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Given a real square matrix $A$, we can factor it as $$A = QR$$ where $Q$ is orthogonal and $R$ is upper triangular. The entries of $R$ have a simple geometric interpretation in terms of the vectors one gets doing the Gram-Schmidt process on the columns of $A$. In particular, if $a_i$ is the $i$'th column of $A$ and $e_j$ is the $j$'th vector produced by the Gram-Schmidt process, then for $i<j$, $R_{ij}=\langle e_i, a_j \rangle$. This is spelled out, for example, in the Wikipedia page on QR.

My question: Suppose $A$ is full rank and so $R$ is invertible. What interpretation, if any, do the entries of $R^{-1}$ have?

My motivation: I need to work out something about $R^{-1}$ if the columns of $A$ satisfy a certain property. Its a bit involved to go into here, but any way I could reason about the entries of $R^{-1}$ in terms of the geometry of the columns of $A$ would be helpful.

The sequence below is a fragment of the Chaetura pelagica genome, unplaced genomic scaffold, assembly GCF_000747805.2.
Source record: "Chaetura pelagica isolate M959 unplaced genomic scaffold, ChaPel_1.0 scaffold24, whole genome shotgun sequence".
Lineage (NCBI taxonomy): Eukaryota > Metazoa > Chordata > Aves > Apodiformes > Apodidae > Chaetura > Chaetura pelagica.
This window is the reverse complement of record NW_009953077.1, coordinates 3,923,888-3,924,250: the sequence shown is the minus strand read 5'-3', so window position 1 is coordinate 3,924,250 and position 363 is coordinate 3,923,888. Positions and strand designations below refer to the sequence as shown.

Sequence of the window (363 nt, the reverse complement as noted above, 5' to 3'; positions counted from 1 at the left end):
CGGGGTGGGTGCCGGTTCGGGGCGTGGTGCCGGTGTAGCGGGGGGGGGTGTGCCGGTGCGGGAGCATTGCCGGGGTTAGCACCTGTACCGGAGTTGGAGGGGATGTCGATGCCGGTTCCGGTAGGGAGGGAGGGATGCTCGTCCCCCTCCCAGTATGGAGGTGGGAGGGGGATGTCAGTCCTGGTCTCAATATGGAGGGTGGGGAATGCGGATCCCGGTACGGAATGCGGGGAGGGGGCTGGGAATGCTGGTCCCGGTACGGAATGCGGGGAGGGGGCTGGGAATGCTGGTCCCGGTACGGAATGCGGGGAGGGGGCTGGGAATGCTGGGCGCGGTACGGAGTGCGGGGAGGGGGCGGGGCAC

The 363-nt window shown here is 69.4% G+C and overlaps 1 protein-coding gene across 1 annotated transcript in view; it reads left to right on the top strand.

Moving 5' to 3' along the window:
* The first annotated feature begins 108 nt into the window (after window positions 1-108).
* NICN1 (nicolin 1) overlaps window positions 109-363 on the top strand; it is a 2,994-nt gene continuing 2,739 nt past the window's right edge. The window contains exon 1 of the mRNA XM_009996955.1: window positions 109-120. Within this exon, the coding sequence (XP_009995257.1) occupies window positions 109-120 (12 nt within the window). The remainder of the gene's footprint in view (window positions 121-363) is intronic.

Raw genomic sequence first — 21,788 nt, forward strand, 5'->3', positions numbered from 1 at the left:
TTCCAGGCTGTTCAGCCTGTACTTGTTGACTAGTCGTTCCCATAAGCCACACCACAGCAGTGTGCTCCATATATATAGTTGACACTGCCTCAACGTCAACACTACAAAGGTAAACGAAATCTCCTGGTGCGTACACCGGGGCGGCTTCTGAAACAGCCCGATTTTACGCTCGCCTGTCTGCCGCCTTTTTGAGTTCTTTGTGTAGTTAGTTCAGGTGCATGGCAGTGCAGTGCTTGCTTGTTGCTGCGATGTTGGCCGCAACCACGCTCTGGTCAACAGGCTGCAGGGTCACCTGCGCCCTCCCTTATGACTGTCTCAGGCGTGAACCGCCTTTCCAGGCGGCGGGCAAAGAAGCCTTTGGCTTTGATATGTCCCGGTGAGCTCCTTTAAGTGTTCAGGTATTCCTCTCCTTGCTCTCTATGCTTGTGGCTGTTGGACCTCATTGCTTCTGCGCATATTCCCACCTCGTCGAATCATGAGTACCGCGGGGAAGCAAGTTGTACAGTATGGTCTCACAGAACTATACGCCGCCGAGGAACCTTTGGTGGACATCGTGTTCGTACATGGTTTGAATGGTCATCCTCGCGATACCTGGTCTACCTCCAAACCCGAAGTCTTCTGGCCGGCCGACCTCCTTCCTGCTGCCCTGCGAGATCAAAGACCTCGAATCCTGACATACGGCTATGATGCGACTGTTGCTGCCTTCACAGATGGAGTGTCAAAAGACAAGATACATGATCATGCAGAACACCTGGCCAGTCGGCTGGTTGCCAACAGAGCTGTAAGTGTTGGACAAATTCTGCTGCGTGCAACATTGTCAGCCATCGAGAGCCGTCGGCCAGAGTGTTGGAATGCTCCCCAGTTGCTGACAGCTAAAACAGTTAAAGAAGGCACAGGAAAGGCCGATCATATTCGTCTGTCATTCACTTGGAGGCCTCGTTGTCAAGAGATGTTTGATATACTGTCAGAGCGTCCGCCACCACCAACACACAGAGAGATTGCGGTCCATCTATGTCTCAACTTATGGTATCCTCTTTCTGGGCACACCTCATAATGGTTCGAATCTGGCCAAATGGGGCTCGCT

Edited: Perhaps I should say that I do realize that $AR^{-1}=Q$. In other words, the Gram-Schmidt process produces linear combinations of the columns of $A$ that are orthogonal, and the coefficients of those linear combinations are precisely in the columns of $R^{-1}$. However, I'm still wondering if a more direct geometric interpretation can be given - something like $R_{ij} = \langle e_i, a_j \rangle$.

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Think about $AR^{-1}x=Qx$ and $Qx$ is a linear combination of orthogonal vectors. Hence, roughly speaking $R^{-1}$ serves the purpose of transforming the coordinate system into the one which is spanned by the orthogonal columns of $Q$ – user13838 Sep 27 '11 at 1:31

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